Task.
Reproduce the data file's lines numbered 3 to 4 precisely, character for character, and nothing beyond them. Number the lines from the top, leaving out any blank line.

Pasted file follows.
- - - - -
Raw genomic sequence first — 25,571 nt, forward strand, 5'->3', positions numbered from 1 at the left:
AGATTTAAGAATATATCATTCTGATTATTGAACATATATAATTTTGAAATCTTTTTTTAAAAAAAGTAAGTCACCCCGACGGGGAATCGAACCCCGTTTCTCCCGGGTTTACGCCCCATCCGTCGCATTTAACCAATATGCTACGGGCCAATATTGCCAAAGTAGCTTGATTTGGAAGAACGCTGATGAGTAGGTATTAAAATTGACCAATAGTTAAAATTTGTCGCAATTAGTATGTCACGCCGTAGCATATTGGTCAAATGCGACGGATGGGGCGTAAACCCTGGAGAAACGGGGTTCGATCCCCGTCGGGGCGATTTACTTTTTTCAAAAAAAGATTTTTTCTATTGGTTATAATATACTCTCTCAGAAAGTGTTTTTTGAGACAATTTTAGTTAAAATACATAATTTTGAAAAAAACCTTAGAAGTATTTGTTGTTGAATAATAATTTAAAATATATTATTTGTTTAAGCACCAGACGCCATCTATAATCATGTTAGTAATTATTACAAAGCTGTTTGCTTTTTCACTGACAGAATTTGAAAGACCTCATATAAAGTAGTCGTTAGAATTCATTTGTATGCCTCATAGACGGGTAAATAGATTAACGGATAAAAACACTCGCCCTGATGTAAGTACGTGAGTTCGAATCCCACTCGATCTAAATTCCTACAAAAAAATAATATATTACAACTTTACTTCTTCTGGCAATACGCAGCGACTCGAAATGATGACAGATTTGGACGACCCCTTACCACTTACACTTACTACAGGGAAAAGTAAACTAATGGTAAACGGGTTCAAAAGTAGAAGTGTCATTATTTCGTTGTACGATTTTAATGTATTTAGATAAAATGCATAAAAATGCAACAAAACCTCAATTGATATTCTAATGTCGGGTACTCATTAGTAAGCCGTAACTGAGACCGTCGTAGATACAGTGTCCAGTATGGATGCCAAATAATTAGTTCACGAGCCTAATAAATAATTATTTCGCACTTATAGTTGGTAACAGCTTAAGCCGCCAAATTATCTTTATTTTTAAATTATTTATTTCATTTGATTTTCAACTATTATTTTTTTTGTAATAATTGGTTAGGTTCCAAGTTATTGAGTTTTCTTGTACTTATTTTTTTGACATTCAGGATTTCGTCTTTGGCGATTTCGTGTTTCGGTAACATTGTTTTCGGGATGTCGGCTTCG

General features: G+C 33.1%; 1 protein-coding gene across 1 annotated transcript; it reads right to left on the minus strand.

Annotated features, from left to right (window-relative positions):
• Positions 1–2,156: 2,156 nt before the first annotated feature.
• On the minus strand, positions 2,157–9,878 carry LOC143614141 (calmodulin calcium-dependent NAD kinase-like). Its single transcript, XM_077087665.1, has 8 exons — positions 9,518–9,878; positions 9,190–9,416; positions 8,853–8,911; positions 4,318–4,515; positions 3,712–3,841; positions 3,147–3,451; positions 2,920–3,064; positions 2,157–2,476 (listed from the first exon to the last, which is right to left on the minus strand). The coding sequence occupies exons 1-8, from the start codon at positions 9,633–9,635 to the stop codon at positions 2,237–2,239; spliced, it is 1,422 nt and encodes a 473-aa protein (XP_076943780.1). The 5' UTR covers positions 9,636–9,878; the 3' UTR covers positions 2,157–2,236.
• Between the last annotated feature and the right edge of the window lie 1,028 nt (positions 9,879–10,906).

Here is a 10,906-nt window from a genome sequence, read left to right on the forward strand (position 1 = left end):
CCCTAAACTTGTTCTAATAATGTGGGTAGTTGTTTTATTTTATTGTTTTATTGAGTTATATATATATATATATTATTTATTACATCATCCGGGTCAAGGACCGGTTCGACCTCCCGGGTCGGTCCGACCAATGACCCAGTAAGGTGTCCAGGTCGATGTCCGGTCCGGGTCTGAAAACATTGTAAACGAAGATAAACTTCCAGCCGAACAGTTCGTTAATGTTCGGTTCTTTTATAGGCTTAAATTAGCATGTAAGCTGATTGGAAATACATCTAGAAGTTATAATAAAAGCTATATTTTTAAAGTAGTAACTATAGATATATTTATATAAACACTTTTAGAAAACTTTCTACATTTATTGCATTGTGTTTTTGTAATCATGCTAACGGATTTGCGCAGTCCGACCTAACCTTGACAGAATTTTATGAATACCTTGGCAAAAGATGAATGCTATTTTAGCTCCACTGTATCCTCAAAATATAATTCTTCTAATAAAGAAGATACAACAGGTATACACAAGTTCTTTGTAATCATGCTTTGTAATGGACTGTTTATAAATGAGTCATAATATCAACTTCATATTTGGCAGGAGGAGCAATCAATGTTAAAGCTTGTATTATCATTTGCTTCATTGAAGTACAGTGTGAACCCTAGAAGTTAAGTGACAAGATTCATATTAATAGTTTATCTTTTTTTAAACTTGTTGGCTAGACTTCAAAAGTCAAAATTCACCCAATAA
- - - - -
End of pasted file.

General features: G+C 33.1%; 1 protein-coding gene across 1 annotated transcript; it reads right to left on the minus strand.

Annotated features, from left to right (window-relative positions):